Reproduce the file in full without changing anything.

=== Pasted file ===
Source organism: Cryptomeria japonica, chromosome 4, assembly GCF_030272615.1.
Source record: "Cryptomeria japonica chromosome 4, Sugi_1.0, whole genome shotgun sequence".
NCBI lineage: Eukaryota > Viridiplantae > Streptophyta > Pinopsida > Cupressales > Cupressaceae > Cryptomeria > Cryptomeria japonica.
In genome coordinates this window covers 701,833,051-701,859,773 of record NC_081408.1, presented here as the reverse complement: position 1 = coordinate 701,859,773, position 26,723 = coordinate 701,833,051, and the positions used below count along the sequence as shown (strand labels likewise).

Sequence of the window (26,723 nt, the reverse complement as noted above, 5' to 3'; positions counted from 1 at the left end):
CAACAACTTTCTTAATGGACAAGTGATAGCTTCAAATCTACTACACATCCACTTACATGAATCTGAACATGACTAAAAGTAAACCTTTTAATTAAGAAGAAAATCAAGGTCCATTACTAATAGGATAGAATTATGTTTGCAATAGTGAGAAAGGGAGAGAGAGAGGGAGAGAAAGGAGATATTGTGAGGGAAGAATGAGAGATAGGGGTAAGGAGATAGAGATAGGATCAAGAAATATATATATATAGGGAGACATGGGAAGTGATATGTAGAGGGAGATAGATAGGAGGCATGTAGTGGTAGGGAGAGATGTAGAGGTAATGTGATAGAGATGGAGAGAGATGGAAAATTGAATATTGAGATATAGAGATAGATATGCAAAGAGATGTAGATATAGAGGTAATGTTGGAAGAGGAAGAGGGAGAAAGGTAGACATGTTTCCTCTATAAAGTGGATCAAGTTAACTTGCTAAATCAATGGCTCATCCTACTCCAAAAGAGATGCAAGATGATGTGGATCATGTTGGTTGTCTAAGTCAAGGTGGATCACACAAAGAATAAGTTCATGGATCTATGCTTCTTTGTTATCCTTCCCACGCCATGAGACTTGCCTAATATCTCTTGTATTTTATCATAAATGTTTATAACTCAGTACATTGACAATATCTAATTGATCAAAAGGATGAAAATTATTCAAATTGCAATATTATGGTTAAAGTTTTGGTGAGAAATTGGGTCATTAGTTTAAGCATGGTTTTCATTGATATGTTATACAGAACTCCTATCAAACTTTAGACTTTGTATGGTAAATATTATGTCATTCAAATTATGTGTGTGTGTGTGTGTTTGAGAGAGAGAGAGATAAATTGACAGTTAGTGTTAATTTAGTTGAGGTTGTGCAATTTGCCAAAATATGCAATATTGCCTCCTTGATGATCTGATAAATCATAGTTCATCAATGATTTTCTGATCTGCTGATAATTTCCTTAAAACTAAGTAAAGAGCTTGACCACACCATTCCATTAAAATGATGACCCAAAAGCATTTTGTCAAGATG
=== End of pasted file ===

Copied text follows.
Source organism: Cryptomeria japonica, chromosome 4, assembly GCF_030272615.1.
Source record: "Cryptomeria japonica chromosome 4, Sugi_1.0, whole genome shotgun sequence".
NCBI lineage: Eukaryota > Viridiplantae > Streptophyta > Pinopsida > Cupressales > Cupressaceae > Cryptomeria > Cryptomeria japonica.
In genome coordinates this window covers 701,833,051-701,859,773 of record NC_081408.1, presented here as the reverse complement: position 1 = coordinate 701,859,773, position 26,723 = coordinate 701,833,051, and the positions used below count along the sequence as shown (strand labels likewise).

Sequence of the window (26,723 nt, the reverse complement as noted above, 5' to 3'; positions counted from 1 at the left end):
CAACAACTTTCTTAATGGACAAGTGATAGCTTCAAATCTACTACACATCCACTTACATGAATCTGAACATGACTAAAAGTAAACCTTTTAATTAAGAAGAAAATCAAGGTCCATTACTAATAGGATAGAATTATGTTTGCAATAGTGAGAAAGGGAGAGAGAGAGGGAGAGAAAGGAGATATTGTGAGGGAAGAATGAGAGATAGGGGTAAGGAGATAGAGATAGGATCAAGAAATATATATATATAGGGAGACATGGGAAGTGATATGTAGAGGGAGATAGATAGGAGGCATGTAGTGGTAGGGAGAGATGTAGAGGTAATGTGATAGAGATGGAGAGAGATGGAAAATTGAATATTGAGATATAGAGATAGATATGCAAAGAGATGTAGATATAGAGGTAATGTTGGAAGAGGAAGAGGGAGAAAGGTAGACATGTTTCCTCTATAAAGTGGATCAAGTTAACTTGCTAAATCAATGGCTCATCCTACTCCAAAAGAGATGCAAGATGATGTGGATCATGTTGGTTGTCTAAGTCAAGGTGGATCACACAAAGAATAAGTTCATGGATCTATGCTTCTTTGTTATCCTTCCCACGCCATGAGACTTGCCTAATATCTCTTGTATTTTATCATAAATGTTTATAACTCAGTACATTGACAATATCTAATTGATCAAAAGGATGAAAATTATTCAAATTGCAATATTATGGTTAAAGTTTTGGTGAGAAATTGGGTCATTAGTTTAAGCATGGTTTTCATTGATATGTTATACAGAACTCCTATCAAACTTTAGACTTTGTATGGTAAATATTATGTCATTCAAATTATGTGTGTGTGTGTGTGTTTGAGAGAGAGAGAGATAAATTGACAGTTAGTGTTAATTTAGTTGAGGTTGTGCAATTTGCCAAAATATGCAATATTGCCTCCTTGATGATCTGATAAATCATAGTTCATCAATGATTTTCTGATCTGCTGATAATTTCCTTAAAACTAAGTAAAGAGCTTGACCACACCATTCCATTAAAATGATGACCCAAAAGCATTTTGTCAAGATG